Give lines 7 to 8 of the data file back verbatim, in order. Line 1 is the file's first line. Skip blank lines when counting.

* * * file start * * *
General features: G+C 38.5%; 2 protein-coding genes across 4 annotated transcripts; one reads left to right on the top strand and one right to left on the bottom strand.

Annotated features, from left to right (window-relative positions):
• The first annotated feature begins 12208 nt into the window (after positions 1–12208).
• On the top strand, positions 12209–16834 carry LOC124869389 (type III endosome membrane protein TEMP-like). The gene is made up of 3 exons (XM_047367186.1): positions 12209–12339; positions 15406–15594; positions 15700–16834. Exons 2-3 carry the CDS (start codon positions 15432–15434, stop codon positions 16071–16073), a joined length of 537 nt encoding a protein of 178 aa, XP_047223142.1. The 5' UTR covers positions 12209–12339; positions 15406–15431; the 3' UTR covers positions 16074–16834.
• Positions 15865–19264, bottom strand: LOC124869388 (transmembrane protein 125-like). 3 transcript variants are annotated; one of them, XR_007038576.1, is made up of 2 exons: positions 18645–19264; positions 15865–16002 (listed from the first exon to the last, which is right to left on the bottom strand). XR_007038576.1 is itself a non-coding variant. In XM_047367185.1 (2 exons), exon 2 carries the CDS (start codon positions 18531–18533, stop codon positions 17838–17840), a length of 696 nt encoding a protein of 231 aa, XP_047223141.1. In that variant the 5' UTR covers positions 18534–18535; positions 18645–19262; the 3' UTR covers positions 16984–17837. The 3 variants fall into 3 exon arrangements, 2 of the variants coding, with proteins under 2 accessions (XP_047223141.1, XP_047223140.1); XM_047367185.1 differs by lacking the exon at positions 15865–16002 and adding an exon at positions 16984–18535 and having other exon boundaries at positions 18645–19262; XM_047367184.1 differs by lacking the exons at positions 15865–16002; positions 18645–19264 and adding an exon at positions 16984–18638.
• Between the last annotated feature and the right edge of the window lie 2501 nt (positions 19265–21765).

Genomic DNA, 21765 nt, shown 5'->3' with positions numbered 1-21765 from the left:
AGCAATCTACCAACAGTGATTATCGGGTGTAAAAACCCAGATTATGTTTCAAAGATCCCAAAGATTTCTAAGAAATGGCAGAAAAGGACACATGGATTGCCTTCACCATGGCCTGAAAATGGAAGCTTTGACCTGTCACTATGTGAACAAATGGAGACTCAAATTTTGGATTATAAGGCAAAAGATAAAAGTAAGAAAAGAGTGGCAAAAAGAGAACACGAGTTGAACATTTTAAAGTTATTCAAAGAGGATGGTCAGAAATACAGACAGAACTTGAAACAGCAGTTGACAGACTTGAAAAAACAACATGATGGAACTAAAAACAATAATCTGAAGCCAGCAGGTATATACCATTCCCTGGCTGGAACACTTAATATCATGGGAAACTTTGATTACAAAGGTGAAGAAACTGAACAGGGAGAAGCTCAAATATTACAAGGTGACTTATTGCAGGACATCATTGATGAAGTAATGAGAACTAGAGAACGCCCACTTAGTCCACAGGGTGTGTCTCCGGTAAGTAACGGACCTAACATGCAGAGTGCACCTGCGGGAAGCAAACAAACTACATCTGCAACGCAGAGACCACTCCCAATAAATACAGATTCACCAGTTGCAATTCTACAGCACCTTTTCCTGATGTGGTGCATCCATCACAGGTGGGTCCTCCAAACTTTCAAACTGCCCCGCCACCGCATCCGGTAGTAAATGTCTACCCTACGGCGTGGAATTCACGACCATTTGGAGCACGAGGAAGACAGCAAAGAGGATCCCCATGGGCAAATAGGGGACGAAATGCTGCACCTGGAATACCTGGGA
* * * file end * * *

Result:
Genomic DNA, 21765 nt, shown 5'->3' with positions numbered 1-21765 from the left:
AGCAATCTACCAACAGTGATTATCGGGTGTAAAAACCCAGATTATGTTTCAAAGATCCCAAAGATTTCTAAGAAATGGCAGAAAAGGACACATGGATTGCCTTCACCATGGCCTGAAAATGGAAGCTTTGACCTGTCACTATGTGAACAAATGGAGACTCAAATTTTGGATTATAAGGCAAAAGATAAAAGTAAGAAAAGAGTGGCAAAAAGAGAACACGAGTTGAACATTTTAAAGTTATTCAAAGAGGATGGTCAGAAATACAGACAGAACTTGAAACAGCAGTTGACAGACTTGAAAAAACAACATGATGGAACTAAAAACAATAATCTGAAGCCAGCAGGTATATACCATTCCCTGGCTGGAACACTTAATATCATGGGAAACTTTGATTACAAAGGTGAAGAAACTGAACAGGGAGAAGCTCAAATATTACAAGGTGACTTATTGCAGGACATCATTGATGAAGTAATGAGAACTAGAGAACGCCCACTTAGTCCACAGGGTGTGTCTCCGGTAAGTAACGGACCTAACATGCAGAGTGCACCTGCGGGAAGCAAACAAACTACATCTGCAACGCAGAGACCACTCCCAATAAATACAGATTCACCAGTTGCAATTCTACAGCACCTTTTCCTGATGTGGTGCATCCATCACAGGTGGGTCCTCCAAACTTTCAAACTGCCCCGCCACCGCATCCGGTAGTAAATGTCTACCCTACGGCGTGGAATTCACGACCATTTGGAGCACGAGGAAGACAGCAAAGAGGATCCCCATGGGCAAATAGGGGACGAAATGCTGCACCTGGAATACCTGGGA